In the early morning, the sun was out and, although it was chilly, it felt comfortable.  However, as the morning wore on, it got colder and colder...or so it seemed to me.  Standing virtually motionless at the easel for the better part of two hours was no doubt a large part of the challenge.  Fortunately, hot coffee was available just a walk down main street at Al the Wop's famous dive bar and restaurant.

This little plein air study is 12" x 9" on a raymar canvas panel.  I started out with a pencil sketch and even went so far as to establish my vanishing point and horizon line (thank you Terry Muira!)  And speaking of Terry, I shamelessly stole his technique as well -at least as well as I could - but then that's why I took the workshop, right Terry??  When I returned to the studio this afternoon, I added a few palette knife strokes to establish a few edges, suggest the direction of the building siding, and put in the powerlines.

Locke Cultural Center  Plein Air oil on 12" x 9" canvas panel
  Martha Esch returned with her group and snapped this photo as I was finishing up. 

Friday, January 4, 2013

Texas School Boy, 1942

I've long been intrigued by this photo of a Texas School Boy, c 1942.  Over the long holiday weekend, I decided to try it on a smaller scale.  The actual photo is somewhat different, and has several other boys in it.  I made a couple of sketches and decided to paint the one boy and move him to the left.  This left quite a bit of area to the right with nothing in it.  The original canvas is 9 x 12, but I am going to crop it to 9 x 9 as I have done in this photo.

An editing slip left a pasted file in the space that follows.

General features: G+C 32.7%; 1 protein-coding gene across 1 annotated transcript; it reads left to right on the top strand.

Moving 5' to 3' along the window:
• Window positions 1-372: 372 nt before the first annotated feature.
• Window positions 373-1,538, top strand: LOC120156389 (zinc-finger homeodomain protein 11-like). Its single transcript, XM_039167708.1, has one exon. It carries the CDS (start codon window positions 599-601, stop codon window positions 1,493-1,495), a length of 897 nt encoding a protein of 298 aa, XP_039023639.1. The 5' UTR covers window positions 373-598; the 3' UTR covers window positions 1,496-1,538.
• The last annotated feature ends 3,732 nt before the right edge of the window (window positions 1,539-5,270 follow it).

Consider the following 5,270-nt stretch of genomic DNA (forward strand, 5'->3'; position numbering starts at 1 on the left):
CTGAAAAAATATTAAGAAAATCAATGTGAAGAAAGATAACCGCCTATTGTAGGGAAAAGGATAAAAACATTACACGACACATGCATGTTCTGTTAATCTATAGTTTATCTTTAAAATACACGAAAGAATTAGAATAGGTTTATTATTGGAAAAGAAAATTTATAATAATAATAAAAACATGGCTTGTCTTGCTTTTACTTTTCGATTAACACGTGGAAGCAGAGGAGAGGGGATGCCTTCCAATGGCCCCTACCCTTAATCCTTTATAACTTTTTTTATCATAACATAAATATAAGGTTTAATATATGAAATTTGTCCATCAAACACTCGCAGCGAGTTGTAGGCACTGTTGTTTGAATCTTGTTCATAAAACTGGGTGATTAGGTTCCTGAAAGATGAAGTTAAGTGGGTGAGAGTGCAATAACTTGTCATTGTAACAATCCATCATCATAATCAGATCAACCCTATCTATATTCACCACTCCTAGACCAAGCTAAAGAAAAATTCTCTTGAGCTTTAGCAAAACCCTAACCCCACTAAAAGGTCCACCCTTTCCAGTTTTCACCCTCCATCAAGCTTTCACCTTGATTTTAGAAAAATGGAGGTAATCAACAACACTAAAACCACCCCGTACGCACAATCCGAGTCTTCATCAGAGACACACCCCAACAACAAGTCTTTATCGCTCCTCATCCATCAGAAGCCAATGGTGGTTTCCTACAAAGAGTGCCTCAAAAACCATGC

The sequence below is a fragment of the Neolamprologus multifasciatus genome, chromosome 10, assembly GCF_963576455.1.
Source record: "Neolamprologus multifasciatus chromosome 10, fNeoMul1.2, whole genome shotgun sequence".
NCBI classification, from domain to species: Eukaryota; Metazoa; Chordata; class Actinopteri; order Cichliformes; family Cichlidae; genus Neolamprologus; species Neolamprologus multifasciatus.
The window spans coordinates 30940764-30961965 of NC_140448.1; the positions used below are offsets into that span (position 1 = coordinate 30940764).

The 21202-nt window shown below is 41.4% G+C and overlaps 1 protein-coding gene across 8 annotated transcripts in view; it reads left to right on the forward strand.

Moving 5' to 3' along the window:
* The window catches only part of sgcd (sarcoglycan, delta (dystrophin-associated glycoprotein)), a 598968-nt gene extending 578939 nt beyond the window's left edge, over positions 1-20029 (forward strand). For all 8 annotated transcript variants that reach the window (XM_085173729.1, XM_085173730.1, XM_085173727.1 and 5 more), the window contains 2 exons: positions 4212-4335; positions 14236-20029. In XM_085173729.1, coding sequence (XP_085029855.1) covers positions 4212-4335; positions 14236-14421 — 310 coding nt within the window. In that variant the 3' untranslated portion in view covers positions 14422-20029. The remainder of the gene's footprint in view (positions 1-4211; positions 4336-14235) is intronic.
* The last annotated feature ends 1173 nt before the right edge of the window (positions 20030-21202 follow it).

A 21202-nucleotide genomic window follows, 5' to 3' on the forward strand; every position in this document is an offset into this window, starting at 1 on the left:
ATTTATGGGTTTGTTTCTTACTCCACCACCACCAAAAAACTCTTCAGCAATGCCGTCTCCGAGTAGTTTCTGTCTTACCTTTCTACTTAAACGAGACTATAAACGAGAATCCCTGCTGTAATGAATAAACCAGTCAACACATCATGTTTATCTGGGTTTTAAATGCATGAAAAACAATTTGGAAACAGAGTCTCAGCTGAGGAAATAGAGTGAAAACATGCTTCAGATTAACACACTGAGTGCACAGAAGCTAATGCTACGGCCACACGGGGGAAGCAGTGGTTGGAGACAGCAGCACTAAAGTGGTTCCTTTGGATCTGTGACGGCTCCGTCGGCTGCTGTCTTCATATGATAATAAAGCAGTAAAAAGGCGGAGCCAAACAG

I used a fair amount of walnut oil medium in the painting, which makes it very glossy.  I was also painting on a canvas that I had gessoed several times in addition to the manufacturer's gesso.  This makes for a hard non-absorbent surface which I am growing to like.  The paint sits on the surface and retains gorgeous color in most cases. The walnut oil drys very slowly, which allows for several sessions over a couple of days of wet blending.  That was helpful.  I will probably continue to develop the overalls a bit, and the windows bug me so I may revisit them as well, but here is the work in progress as of today.
Texas School Boy 1942  (work in progress)  Oil on 9" x 9" canvas panel

Accepted! SFAC Juried "Celebrating California" Show

I'm pleased to say that my painting, "Final Rest - Noyo Harbor" was accepted in the Sacramento Fine Arts Center juried show, "Celebrating California."  The show is currently on-going at the Art Center.

Final Rest - Noyo Harbor    Plein Air oil on canvas  16 x 20

  The best in show award went to Steve Walters for a striking full sheet watercolor.  Steve captured an amazing sense of light and summertime.  It's more and more obvious to me that in paintings that stand out from the group, the artist has "captured the light."  As I look at my painting above, I see that I didn't do that.  When I started the painting, there was a very strong, clear morning light coming from the left that is missing in my painting.  In trying to think why that is so, I suspect that by the time I was bringing the painting to a close that light had changed to a general midday sun without real distinction.  Even in that case, however, I don't have a strong sense of light in the painting.  Something to think about and learn from.  There's so much to learn!  Wow, painting is such a challenge!